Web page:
“It’s a huge encouragement to see so many young people praying, fasting, and marching to end abortion,” said Deirdre McQuade, assistant director for pro-life communications at the U.S. Conference of Catholic Bishops (USCCB). “The loss of unborn children often devastates mothers, fathers, and other family members. And in the broader society, if life in the womb is not protected, then no one’s right to life is secure.”

“The Jubilee Year of Mercy calls us to pray for the respect of all vulnerable people, and for the healing of those seeking peace after abortions,” McQuade said.

On the day of the March for Life, January 22, the Basilica will host Morning Prayer in the Crypt Church and then the Vigil’s Closing Mass at 7:30 a.m. in the Great Upper Church, with Bishop David A. Zubik of Pittsburgh as principal celebrant and homilist.

The National Prayer Vigil for Life is co-sponsored by the Secretariat of Pro-Life Activities of the United States Conference of Catholic Bishops (USCCB), the Basilica of the National Shrine of the Immaculate Conception, and The Catholic University of America.

Media are welcome to attend the Opening Mass and speak with and interview pilgrims throughout the 14-hour Vigil.

Media should check in at the Basilica’s Great Upper Church Sacristy and present press credentials to Jacquelyn Hayes or a designated Basilica press representative to receive a press pass. Advance registration is preferred. Footage from the Mass may also be obtained by satellite feed courtesy of the Eternal Word Television Network (EWTN). For coordinates, or to register, contact Jacquelyn Hayes, director of communications for the Basilica, at 202-281-0615 or jmh@bnsic.org.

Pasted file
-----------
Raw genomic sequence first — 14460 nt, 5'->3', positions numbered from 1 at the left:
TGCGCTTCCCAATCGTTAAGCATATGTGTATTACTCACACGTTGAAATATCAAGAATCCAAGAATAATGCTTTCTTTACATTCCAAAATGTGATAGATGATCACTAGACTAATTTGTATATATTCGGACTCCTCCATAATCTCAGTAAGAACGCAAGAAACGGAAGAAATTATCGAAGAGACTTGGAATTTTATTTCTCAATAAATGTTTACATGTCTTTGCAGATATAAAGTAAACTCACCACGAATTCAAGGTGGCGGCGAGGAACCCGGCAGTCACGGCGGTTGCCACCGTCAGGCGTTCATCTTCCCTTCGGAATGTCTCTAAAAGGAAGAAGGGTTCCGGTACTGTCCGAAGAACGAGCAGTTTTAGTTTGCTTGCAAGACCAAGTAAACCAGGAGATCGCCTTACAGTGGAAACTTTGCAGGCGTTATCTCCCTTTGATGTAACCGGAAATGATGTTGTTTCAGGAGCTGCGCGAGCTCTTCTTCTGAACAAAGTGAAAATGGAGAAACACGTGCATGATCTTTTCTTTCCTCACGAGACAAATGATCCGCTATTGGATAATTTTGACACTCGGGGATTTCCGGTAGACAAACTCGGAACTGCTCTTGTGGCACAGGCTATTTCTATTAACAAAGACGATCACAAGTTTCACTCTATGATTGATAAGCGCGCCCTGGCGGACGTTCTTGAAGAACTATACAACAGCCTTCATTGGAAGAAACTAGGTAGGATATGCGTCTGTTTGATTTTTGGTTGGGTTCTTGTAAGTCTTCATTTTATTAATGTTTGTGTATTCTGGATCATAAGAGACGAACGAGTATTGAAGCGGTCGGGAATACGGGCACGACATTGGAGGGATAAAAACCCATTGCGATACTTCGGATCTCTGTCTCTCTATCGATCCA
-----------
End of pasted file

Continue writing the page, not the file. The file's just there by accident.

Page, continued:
For more details on the overnight National Prayer Vigil for Life and other Washington, DC, Roe v. Wade events, visit www.usccb.org/about/pro-life-activities/january-roe-events. To join thousands nationwide in prayer and action during the U.S. bishops’ annual pro-life novena, January 16-24, visit www.9daysforlife.com.


USCCB Catholic Education chairman welcomes agreement toward reauthorization of No Child Left Behind  
Monday, November 16, 2015  10:26 AM
Baltimore, MD - The chairman of the U.S. Conference of Catholic Bishops’ (USCCB) Committee on Catholic Education, Archbishop George J. Lucas of Omaha, Nebraska, welcomed the recent bipartisan agreement on a way forward for the reauthorization of the Elementary and Secondary Education Act, November 16. The agreement was reached by House Education and the Workforce Committee Chairman John Kline (R-MN) and Ranking Member Robert C. “Bobby” Scott (D-VA), along with Senate Health, Education, Labor, and Pensions Committee Chairman Lamar Alexander (R-TN) and Ranking Member Patty Murray (D-WA).